Bedtime Audio Stories in English - Man And The Spirits

 Man And The Spirits

In a remote village lived Sandy. He grew all sorts of vegetables and fruits in the backyard of his house and managed to make both ends meet by selling these in the nearby town. One day Sandy got delayed in town. Darkness had already set in by the time he hurried homewards. On the way, it suddenly started to rain. Sandy quickly ran to take shelter under a big tamarind tree. Suddenly he saw fire under another tamarind tree in the distance. Three spirits sat talking around the bright fire. They looked gloomy. A frightened cry escaped Sandy's mouth. At the sound of his cry, the strange creatures began to laugh. "Come, come and sit beside the fire and warm yourself. Are you not from the nearby village? Can you tell us what important things are going to happen in your village tomorrow?" they asked. Their warm welcome gave Sandy the courage to join them around the fire. "No," he answered, "I'm not an astrologer. How can I say?" "Then listen carefully to us," said the spirits. The first one swallowed a mouthful of fire and said, "The neem tree in your village school has been dangerously leaning to the right. Tomorrow it will crash on the school roof." The second one placed a handful of fire on his head and said, "Tomorrow evening the elephant pulling the deity's car will suddenly go mad!." The third one put his face into the fire and said, "Tomorrow night the embankments of your lake will burst!."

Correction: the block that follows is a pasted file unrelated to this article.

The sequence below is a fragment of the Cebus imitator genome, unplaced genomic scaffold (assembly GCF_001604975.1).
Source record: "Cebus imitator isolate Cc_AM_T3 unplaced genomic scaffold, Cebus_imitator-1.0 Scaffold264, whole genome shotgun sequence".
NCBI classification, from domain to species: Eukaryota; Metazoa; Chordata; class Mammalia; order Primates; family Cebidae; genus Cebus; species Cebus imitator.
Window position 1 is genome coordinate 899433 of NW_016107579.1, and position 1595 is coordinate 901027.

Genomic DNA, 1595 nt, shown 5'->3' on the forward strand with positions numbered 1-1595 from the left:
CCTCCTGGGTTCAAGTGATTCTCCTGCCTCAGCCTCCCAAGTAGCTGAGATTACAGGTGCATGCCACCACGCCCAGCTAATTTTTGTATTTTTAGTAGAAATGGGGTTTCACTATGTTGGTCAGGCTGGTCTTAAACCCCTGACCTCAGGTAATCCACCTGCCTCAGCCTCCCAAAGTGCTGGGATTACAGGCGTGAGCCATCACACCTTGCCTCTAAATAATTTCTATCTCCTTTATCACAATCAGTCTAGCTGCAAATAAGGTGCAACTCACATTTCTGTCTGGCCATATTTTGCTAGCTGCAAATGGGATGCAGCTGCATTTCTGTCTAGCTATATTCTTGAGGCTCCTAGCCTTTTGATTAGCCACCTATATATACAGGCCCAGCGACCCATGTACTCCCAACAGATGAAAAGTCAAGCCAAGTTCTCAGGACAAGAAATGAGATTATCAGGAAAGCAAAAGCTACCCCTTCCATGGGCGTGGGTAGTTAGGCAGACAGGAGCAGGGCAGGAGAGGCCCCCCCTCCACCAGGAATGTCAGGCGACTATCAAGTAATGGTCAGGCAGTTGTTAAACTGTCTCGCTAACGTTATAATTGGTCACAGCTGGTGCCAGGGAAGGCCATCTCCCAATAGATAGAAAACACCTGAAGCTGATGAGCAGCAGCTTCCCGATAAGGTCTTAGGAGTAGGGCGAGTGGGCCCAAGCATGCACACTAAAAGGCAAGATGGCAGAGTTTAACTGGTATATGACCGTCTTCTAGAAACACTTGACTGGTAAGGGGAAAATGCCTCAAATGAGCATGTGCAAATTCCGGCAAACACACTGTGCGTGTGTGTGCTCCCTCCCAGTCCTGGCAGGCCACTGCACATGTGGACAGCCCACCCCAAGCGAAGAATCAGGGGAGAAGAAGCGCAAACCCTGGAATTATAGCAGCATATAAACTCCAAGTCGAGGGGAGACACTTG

And then, before Sandy's very eyes, the spirits along with the fire disappeared into thin air. After the rain stopped Sandy returned to his village and went straight to the headmaster of the school and told him of the spirit's prophecy. In the morning the frightened headmaster declared the school closed and sent all the children back home. Hardly had the children left when with a thundering crash, the neem tree came down on the school roof smashing a great part of the old house. News spread about the truth of the spirits' prediction. People flocked to Sandy's house to hear more. He told them of the second spirit's warning. The villagers wasted no time in taking the temple elephant into the jungles. Then they left him tied in iron fetters. In the evening it was reported that the elephant had truly gone mad. It had broken its shackles and rushed madly deeper into the jungles. By this time Sandy had already told the villagers of the third spirit's warning. The village people armed with a basketful of mud and pebble went to the lake. Late in the night, it started to rain. The lake quickly filled up with water. Suddenly, on one side the embankment cracked. But the people were ready and they immediately filled the crack and reinforced it with fresh plaster and pebbles. The villagers were in a jubilant mood. They filled Sandy's house with all kinds of presents. But the villagers were not satisfied. "Sandy, you have saved us only from one day's calamities. What about tomorrow? Please go and ask your spirit friends." The next evening Sandy went into the tamarind grove and waited fearlessly for the spirits to appear.